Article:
Congress is taking the final steps needed to raise the national debt ceiling from its current $12.1 trillion to make room for more borrowing.
With the economy growing only sluggishly and Congress spending heavily on economic stimulus, two wars and extended unemployment benefits, the nation is running a deficit that hit a record $1.4 trillion in the latest fiscal year, adding to the national debt.
That raises the question of whether the government's growing need to borrow money for operations could eventually drive interest rates higher, threatening the nascent economic recovery.
It doesn’t have to end badly. But the scenarios that go along with the “bad” outcome aren’t pleasant.
How large does the national debt have to be, or what actions have to occur, before Americans feel the pain?
- D. Smith, Ohio
There’s no question that the raw numbers being thrown around this week by Congress are truly scary. The total U.S. public debt of $12 trillion has has more than doubled in eight years and is up tenfold since 1982. The proposed $2 trillion increase in the debt ceiling has touched off predictable outrage — from both parties —about how urgently Congress needs to control spending.
The exercise is a little like gathering the family around the table and explaining that everyone needs to cut back because the credit cards are maxed out. Unable to agree on where to cut, you call the bank and request a higher limit. And the bank says OK.
This might work if the main breadwinner continues to get a big raise every year and can keep up with the rising payments. That, until recently, is what Uncle Sam’s finances looked like. As the national debt was rising over the past few decades, the U.S. economy was growing rapidly.
In the 1980s, '90s and into the first half of the '00s the national debt ranged between roughly 30 and 50 percent of gross domestic product. As long as GDP kept rising roughly in line with the national debt, it was relatively easy — and cheap — to borrow what we needed to make up for how much we overspent (or undertaxed, depending on your point of view).
Over the past two years, both lines on the chart have been moving in the wrong direction: The national debt has risen to more than 80 percent of GDP, and the economy has shrunk, putting added pressure on Uncle Sam’s budget.
If the situation is temporary, it might not be is dire. If you lose your job and use your credit card to pay your bills, you’ll be OK as long as you find a new job soon enough.
If you can’t find a job, you’ve go two problems: You’ve got to pay this month’s bills and come up with a bigger minimum payment every month.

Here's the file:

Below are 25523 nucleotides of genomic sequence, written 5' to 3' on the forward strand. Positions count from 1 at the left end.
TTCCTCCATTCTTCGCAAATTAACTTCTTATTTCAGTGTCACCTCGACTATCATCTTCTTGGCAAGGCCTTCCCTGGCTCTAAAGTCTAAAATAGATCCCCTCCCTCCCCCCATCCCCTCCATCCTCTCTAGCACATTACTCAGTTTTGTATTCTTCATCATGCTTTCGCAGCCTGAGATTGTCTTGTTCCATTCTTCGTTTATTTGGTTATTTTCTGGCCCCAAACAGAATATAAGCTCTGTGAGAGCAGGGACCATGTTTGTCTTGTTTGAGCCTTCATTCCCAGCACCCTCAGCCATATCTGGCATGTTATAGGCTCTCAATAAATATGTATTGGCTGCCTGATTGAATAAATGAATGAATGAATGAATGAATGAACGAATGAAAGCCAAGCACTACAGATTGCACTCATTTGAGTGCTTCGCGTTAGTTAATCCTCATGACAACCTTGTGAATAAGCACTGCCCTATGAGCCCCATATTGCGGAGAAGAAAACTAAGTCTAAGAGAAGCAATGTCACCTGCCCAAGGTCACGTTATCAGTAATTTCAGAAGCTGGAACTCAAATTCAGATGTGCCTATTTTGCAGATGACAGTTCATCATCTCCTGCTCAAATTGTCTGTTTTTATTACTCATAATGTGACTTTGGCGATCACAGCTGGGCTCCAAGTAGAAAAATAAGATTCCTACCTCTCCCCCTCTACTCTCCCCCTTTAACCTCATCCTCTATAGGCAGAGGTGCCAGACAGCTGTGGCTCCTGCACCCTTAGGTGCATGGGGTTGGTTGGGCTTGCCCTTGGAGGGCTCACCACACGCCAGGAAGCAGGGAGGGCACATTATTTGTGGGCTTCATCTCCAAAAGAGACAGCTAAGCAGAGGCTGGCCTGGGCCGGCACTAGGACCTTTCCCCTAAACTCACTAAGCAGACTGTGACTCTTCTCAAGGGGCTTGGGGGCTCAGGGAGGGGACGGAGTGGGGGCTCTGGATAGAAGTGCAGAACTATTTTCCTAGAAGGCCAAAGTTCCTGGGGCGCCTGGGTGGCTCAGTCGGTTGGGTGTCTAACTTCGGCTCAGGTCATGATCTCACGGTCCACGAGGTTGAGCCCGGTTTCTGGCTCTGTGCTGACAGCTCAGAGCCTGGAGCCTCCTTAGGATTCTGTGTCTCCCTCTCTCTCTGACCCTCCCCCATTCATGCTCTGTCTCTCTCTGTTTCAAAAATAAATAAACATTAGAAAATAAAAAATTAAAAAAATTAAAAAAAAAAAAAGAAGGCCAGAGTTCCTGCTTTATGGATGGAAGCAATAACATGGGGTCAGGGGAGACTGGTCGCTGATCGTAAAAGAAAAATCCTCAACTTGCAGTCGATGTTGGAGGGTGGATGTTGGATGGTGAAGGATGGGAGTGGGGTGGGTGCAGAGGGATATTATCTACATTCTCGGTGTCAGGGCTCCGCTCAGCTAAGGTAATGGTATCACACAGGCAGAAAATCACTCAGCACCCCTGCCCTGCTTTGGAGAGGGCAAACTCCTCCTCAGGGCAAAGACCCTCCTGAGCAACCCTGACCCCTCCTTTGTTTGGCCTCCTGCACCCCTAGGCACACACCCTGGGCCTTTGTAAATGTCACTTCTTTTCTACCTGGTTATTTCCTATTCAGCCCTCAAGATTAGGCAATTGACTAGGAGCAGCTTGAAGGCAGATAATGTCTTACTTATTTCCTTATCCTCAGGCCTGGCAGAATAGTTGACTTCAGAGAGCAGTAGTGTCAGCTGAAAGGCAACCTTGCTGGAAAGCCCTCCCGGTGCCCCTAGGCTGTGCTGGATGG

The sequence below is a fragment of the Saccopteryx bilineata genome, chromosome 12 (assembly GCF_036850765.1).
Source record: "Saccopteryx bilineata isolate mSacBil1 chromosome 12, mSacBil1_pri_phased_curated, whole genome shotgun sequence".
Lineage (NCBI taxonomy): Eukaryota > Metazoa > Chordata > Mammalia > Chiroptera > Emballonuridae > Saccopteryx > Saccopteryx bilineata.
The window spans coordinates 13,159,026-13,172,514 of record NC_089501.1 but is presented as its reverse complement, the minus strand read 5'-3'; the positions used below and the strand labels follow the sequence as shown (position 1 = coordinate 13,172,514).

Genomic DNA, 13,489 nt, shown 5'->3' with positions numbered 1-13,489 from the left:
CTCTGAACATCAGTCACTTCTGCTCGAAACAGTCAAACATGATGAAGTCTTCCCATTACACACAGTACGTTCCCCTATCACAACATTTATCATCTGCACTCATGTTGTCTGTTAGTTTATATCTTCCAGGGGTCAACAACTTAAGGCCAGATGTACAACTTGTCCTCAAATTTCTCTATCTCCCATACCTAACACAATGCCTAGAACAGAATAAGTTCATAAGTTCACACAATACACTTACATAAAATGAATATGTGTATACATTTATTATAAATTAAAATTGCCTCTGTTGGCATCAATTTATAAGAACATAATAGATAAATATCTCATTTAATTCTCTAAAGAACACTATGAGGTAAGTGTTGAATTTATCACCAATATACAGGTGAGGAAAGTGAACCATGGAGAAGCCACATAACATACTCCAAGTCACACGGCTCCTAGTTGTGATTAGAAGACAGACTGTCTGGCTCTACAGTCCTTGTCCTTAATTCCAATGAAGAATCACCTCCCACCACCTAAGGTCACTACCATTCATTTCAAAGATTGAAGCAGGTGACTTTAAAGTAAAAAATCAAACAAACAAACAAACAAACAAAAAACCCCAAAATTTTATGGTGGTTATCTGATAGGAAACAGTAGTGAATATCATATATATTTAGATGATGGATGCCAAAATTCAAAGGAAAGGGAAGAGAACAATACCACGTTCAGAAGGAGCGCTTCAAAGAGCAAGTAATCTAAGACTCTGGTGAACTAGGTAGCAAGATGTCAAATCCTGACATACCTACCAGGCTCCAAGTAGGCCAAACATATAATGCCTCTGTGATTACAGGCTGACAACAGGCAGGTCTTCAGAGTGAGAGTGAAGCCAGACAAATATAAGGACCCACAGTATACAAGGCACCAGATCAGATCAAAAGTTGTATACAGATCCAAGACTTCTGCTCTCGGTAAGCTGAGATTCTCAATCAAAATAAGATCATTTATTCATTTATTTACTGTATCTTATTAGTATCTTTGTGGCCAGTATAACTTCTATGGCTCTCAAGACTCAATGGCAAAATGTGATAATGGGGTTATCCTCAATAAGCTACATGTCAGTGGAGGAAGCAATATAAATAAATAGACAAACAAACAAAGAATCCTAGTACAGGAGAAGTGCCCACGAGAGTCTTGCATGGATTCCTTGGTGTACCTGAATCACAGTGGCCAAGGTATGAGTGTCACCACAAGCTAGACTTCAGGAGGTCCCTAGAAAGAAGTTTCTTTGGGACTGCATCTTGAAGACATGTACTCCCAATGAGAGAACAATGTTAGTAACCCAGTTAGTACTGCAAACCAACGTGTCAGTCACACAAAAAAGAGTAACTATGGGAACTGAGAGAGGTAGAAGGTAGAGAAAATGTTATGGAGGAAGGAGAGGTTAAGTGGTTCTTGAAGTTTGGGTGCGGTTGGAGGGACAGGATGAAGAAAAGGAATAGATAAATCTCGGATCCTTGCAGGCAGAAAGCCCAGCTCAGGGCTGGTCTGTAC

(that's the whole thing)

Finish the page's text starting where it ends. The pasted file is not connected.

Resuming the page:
The same is true if the U.S. economy doesn’t back on its feet quickly and convincingly. Without strong growth ahead, the economic burden of the debt becomes more severe. There are two possible scenarios we can imagine to this “bad” outcome.
The current course — a gradual but relentless rise in debt as a percentage of the economy —brings with it a gradual drag on growth. As we divert more of the value of our output to interest payments on debt, we have less money to spend on roads, health care, military hardware and schools, to name a few.
That’s the better of the two ‘bad’ scenarios. The other is more dire, like the bank calling you and saying, “OK, we’ll go along with your higher credit limit. But we’ve just doubled your interest rate.”
Today, interest rates are low for borrowers because the Federal Reserve and other central banks around the world have flooded the system with money. All that money sloshing around, along with a sluggish economic environment, means big bond buyers including pension funds, insurance companies and foreign governments have to settle for relatively low interest rates.
But as economic activity picks up and Uncle Sam continues to borrow heavily rates could go higher as demand for funds outstrips the supply.
Uncle Sam isn’t the only one with hat in hand looking for a loan. Despite recent news that banks are back in the black, with many of the biggest ones paying back borrowed federal funds, they aren’t lending like they used to. That — along with record low interest rates — has sent big companies to the bond market to borrow in droves.
Fears of another outbreak of inflation could also push long-term rates higher. Because inflation erodes the buying power of each dollar, investors demand higher rates to make up for the lower “real” rate of return.
As President Barack Obama tried to impress on the nation’s top bankers Monday, it’s hard enough for businesses to get loans these days — especially the small businesses that create most of the jobs.
Higher interest rates — whether gradual or abrupt — are exactly what the global economy doesn’t need at the moment.
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